Tuesday, November 23, 2010
Houses and Dating
So, I've finally done it.
I've resisted and stayed the lone wolf long enough.
But with threat of being stranded all alone during the "blizzard" that was supposed to hit tonight (the jury is still out on whether or not it has/will) I gave in.
I've moved into the new house with everyone else.
The last few days at the old house have felt strange. Ever since we took the big round table out of the kitchen, home has felt somewhat less than home. Without pictures on the walls or people in the rooms it feels like just another building. A building where memories, good and bad, exist only to flit briefly across my vision but lack the substance that make a house a home. It is empty and I cannot stay there any more.
It is strange how familiar the new house feels already. I've watched as the walls have gone up around me and become a functional work of art. I poured over plans that have become reality. I faintly see my fingerprint in design choices made in conjunction with my mom. This is our house. This is our home. This is where my family resides. This is where I belong.
For the time being.
Like most things in life, this house is a product of patience and process. There is a set order in which everything must happen before the final result may be realized. Shortcuts can be dangerous. Quality ought not to be sacrificed in the name of instant gratification.
At church on Sunday both of my parents were all too eager to share my poor dating history with anyone who would listen for five seconds. They pointed out my status as an old maid and wondered, loudly, why I am not dating and getting on with my life and out of their house.
It's not that I don't want to date, I do. But, there isn't exactly a large dating pool to choose from in Tooele valley. Not only that, but I have it on good authority that YSA in Tooele don't date. They hang out and resist dating based on the idea that dating is synonymous to steady dating or courting.
While I like to chill with friends and have a great time, that's not always the most ideal way to get to know another person.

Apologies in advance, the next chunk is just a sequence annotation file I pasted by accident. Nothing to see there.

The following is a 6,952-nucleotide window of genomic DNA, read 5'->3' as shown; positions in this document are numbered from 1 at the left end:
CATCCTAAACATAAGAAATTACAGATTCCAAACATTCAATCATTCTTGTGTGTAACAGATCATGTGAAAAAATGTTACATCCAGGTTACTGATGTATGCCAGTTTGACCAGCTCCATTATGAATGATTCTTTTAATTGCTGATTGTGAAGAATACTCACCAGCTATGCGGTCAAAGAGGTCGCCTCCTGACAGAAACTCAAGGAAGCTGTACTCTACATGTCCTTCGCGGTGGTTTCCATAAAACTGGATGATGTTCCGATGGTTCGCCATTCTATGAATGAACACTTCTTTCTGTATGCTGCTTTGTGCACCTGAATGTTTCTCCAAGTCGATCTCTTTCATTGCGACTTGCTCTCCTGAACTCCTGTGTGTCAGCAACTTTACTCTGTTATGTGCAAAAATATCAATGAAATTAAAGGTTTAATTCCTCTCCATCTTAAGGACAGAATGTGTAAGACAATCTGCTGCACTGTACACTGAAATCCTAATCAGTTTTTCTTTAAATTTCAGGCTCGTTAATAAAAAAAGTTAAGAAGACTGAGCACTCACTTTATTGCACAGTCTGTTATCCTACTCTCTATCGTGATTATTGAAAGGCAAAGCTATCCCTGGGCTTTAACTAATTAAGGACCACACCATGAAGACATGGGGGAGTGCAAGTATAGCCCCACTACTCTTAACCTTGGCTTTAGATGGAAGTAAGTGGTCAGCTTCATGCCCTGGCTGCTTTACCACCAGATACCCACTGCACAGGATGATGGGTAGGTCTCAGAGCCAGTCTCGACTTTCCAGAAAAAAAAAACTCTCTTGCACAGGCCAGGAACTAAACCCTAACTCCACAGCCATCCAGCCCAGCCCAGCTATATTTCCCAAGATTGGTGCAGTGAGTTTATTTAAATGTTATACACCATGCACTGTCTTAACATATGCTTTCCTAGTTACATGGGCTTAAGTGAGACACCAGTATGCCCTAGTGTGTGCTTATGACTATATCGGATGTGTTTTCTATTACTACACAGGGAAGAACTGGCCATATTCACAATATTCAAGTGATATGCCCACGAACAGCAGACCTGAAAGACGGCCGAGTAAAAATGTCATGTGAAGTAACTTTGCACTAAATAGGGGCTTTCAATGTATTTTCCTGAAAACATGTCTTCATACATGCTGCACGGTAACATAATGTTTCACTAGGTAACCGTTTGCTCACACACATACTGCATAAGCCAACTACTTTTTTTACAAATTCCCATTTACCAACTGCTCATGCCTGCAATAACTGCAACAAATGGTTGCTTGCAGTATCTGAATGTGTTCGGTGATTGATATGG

Dating is a process. It teaches two people whether or not they can be friends. There is very little commitment and one person can easily date multiple people at once to expand their friend base. A date is not a promise to consider marriage. A date, or a few dates, simply outlines the blue print for what a relationship could become. That relationship can be revised and changed based on new knowledge of the dating partner or scraped all together before anymore hours are dedicated to a plan that cannot be managed.
Steady dating puts the loose plans into action. It builds a friendship base rooted in shared thoughts and experiences analogous to the strong foundation on which a house is built. Similar to building a house, there are times while dating when the nature of a person must be dug into a little to build a sure foundation. Sometimes this goes well and the earth is ready to be moved for concrete to be poured or boulders lain on which the rest of the building will stand and rely. These sorts of people are ready to be in a relationship and are willing to submit to one another and work together in order to build one another up.
But sometimes the earth is rocky or the soil loose; a hole dug for the foundation collapses on itself and nothing will sit evenly on the disrupted ground. It think this is where I fall into traps in relationships. It's like a part of me comes along at night and kicks the sides of the retaining walls over to make more work in the morning or discourage continuation all together.
Once the foundation has had time to set in place, the real building can begin -- just as courtship builds on the friendship base steady dating brings to a relationship. Shared experience and work put up walls that can withstand the hot wind that is blown in by nay-sayers. Understanding, respect, and genuine caring put a roof overhead to block out the elements of doubt. Continued interest and support of one another put up walls.
Engagement is like planning out what each room will become and how each space will be finished to best serve the overall purpose. This is when fresh paint and final touches are added. It is very exciting to look back and see how much hard work it took two bring the building to this point and know how each decision was made and each mistake was changed or patched up.
Marriage is for couples who choose to turn the building into a home. They acquire memories to fill each wall with photos. They stash laughter, and sometimes tears, in each drawer. They put the purpose into each room and then rearrange a little if things get monotonous. Marriage is like moving in and finally living in the grand creation the relationship has become.
Shortcuts can be dangerous. Sometimes building supplies are scarce. Sometimes compromises must be struck based on time, budget, and willingness to put in the hours of hard work required to make something good or amazing. Quality ought not to be sacrificed in the name of instant gratification.
I'm going to keep working on my blue prints. If anyone wants to suggest a few ideas with me, I'd be happy to discuss matters over supper...or ice skating...or a trip to IKEA to pretend like the show houses are real.